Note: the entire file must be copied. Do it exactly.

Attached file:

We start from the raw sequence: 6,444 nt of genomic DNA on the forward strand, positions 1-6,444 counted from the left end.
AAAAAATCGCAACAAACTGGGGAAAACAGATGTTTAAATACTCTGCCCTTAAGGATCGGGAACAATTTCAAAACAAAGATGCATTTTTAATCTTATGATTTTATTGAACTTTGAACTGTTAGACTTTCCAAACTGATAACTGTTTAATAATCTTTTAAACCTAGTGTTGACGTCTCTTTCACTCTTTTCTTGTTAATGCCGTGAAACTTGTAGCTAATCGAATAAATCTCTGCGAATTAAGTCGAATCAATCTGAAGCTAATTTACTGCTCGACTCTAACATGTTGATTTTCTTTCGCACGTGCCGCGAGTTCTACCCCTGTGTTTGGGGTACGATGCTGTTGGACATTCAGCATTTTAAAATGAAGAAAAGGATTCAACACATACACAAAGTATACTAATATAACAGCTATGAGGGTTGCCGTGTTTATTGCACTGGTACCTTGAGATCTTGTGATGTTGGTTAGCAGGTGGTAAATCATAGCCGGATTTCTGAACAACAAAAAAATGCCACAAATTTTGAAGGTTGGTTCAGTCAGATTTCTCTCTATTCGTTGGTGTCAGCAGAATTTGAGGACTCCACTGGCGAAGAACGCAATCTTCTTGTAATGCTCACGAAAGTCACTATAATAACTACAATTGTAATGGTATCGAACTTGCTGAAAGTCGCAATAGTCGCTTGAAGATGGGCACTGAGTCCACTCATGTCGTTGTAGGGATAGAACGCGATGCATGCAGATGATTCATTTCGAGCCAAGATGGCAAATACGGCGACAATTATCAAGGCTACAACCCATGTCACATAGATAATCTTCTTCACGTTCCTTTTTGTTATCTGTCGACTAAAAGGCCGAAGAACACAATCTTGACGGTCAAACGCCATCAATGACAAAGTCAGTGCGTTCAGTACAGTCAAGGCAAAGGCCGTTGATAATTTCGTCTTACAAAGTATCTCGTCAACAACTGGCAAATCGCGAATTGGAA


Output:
We start from the raw sequence: 6,444 nt of genomic DNA on the forward strand, positions 1-6,444 counted from the left end.
AAAAAATCGCAACAAACTGGGGAAAACAGATGTTTAAATACTCTGCCCTTAAGGATCGGGAACAATTTCAAAACAAAGATGCATTTTTAATCTTATGATTTTATTGAACTTTGAACTGTTAGACTTTCCAAACTGATAACTGTTTAATAATCTTTTAAACCTAGTGTTGACGTCTCTTTCACTCTTTTCTTGTTAATGCCGTGAAACTTGTAGCTAATCGAATAAATCTCTGCGAATTAAGTCGAATCAATCTGAAGCTAATTTACTGCTCGACTCTAACATGTTGATTTTCTTTCGCACGTGCCGCGAGTTCTACCCCTGTGTTTGGGGTACGATGCTGTTGGACATTCAGCATTTTAAAATGAAGAAAAGGATTCAACACATACACAAAGTATACTAATATAACAGCTATGAGGGTTGCCGTGTTTATTGCACTGGTACCTTGAGATCTTGTGATGTTGGTTAGCAGGTGGTAAATCATAGCCGGATTTCTGAACAACAAAAAAATGCCACAAATTTTGAAGGTTGGTTCAGTCAGATTTCTCTCTATTCGTTGGTGTCAGCAGAATTTGAGGACTCCACTGGCGAAGAACGCAATCTTCTTGTAATGCTCACGAAAGTCACTATAATAACTACAATTGTAATGGTATCGAACTTGCTGAAAGTCGCAATAGTCGCTTGAAGATGGGCACTGAGTCCACTCATGTCGTTGTAGGGATAGAACGCGATGCATGCAGATGATTCATTTCGAGCCAAGATGGCAAATACGGCGACAATTATCAAGGCTACAACCCATGTCACATAGATAATCTTCTTCACGTTCCTTTTTGTTATCTGTCGACTAAAAGGCCGAAGAACACAATCTTGACGGTCAAACGCCATCAATGACAAAGTCAGTGCGTTCAGTACAGTCAAGGCAAAGGCCGTTGATAATTTCGTCTTACAAAGTATCTCGTCAACAACTGGCAAATCGCGAATTGGAA